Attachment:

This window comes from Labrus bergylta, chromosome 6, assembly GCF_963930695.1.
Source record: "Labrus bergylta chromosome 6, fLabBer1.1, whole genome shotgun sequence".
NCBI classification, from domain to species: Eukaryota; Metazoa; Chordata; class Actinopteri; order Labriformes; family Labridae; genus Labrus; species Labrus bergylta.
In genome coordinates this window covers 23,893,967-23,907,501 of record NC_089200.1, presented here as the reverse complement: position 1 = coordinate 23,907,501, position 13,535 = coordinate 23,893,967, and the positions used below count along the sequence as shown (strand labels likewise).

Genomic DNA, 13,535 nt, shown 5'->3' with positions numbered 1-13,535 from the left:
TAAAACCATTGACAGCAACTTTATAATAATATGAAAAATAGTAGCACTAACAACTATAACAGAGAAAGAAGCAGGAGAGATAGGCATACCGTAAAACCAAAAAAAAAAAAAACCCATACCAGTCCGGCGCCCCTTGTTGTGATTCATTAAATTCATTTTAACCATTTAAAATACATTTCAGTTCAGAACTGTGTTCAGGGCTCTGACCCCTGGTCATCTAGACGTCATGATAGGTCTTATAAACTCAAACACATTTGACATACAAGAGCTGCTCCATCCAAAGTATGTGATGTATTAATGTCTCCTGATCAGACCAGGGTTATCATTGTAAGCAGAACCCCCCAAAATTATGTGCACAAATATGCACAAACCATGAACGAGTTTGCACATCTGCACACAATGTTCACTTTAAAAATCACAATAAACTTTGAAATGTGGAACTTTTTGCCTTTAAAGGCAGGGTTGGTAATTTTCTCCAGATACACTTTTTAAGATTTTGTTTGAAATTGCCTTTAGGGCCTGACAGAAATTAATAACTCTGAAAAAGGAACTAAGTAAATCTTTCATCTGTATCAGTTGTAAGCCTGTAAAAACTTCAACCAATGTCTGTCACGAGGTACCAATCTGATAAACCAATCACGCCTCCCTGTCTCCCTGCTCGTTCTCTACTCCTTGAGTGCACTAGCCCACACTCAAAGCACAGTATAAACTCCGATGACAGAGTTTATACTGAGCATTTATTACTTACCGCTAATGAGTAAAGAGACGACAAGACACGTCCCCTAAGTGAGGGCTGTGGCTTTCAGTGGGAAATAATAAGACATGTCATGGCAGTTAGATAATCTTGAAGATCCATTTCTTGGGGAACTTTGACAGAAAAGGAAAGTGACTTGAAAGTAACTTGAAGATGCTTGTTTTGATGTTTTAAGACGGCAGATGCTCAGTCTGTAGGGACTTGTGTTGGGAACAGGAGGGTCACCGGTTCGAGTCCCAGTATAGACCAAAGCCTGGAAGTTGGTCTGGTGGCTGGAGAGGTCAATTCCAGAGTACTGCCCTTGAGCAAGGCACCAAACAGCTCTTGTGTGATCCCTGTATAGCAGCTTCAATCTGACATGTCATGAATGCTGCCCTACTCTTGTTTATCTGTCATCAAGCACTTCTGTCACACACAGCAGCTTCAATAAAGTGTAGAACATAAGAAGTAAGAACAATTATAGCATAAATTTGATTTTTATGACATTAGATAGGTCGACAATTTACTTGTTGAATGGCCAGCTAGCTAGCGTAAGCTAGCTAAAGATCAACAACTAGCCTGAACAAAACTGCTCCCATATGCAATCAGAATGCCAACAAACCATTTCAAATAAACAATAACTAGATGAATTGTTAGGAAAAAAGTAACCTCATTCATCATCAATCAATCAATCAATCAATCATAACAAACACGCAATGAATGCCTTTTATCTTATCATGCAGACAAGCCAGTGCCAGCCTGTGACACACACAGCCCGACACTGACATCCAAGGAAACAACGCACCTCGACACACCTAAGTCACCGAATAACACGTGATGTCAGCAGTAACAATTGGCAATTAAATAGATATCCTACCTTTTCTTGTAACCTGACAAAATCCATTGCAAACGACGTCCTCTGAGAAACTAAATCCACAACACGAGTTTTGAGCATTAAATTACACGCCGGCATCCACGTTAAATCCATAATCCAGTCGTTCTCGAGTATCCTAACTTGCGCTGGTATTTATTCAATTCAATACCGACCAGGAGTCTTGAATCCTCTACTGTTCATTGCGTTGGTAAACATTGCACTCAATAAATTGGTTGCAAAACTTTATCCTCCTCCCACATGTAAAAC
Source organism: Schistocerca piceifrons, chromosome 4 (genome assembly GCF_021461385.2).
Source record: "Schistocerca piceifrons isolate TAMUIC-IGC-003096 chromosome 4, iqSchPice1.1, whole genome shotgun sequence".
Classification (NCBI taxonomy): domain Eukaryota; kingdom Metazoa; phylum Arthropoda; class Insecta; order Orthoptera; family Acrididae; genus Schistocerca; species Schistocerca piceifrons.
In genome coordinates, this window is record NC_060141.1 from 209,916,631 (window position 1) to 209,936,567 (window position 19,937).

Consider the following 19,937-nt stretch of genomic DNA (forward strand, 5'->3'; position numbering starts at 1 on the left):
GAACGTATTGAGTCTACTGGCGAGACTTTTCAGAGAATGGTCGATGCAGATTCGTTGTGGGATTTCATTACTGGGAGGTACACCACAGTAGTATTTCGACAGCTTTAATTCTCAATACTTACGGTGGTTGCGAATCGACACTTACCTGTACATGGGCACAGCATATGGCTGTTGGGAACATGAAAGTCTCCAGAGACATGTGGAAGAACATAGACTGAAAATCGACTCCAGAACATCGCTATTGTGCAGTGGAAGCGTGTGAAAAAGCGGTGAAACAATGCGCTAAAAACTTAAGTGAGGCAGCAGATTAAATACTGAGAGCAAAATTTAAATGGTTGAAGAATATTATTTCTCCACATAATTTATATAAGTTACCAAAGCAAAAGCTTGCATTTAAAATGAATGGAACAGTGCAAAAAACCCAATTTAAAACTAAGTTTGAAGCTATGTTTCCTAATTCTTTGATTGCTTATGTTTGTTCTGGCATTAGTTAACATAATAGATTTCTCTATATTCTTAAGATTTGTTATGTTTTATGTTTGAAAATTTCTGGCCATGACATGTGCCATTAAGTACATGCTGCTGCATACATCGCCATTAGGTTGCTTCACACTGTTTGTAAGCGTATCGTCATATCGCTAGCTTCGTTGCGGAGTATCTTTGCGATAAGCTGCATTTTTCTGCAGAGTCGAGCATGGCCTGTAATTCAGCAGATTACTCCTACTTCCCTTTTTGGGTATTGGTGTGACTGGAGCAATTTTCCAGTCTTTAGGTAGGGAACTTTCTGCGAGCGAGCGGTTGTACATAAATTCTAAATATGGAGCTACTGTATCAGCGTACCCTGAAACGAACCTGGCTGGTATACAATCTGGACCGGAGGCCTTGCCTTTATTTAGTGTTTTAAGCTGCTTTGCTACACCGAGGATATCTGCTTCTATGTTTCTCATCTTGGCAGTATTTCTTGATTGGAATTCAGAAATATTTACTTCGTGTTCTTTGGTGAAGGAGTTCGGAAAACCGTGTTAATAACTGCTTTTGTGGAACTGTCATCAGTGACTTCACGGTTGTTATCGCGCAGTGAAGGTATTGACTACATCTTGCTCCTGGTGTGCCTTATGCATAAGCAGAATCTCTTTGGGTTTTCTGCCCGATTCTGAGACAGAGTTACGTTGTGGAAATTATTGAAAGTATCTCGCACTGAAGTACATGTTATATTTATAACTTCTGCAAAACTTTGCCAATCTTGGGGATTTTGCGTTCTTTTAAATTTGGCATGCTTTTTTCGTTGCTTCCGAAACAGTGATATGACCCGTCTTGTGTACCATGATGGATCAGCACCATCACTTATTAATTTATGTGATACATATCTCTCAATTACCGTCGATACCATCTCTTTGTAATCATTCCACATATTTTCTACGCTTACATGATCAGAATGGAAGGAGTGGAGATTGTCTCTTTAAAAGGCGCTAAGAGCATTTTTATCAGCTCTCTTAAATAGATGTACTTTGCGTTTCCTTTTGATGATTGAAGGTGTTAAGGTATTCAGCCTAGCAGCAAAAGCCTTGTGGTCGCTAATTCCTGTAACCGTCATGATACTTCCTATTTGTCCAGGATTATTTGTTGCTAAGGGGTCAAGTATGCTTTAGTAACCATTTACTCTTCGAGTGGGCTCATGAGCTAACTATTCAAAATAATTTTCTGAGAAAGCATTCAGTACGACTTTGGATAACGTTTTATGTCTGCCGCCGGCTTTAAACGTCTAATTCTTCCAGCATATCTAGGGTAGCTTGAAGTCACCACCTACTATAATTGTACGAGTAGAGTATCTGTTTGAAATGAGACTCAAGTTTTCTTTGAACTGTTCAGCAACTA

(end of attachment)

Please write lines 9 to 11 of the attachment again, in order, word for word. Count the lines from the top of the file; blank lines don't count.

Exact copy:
Classification (NCBI taxonomy): domain Eukaryota; kingdom Metazoa; phylum Arthropoda; class Insecta; order Orthoptera; family Acrididae; genus Schistocerca; species Schistocerca piceifrons.
In genome coordinates, this window is record NC_060141.1 from 209,916,631 (window position 1) to 209,936,567 (window position 19,937).

Consider the following 19,937-nt stretch of genomic DNA (forward strand, 5'->3'; position numbering starts at 1 on the left):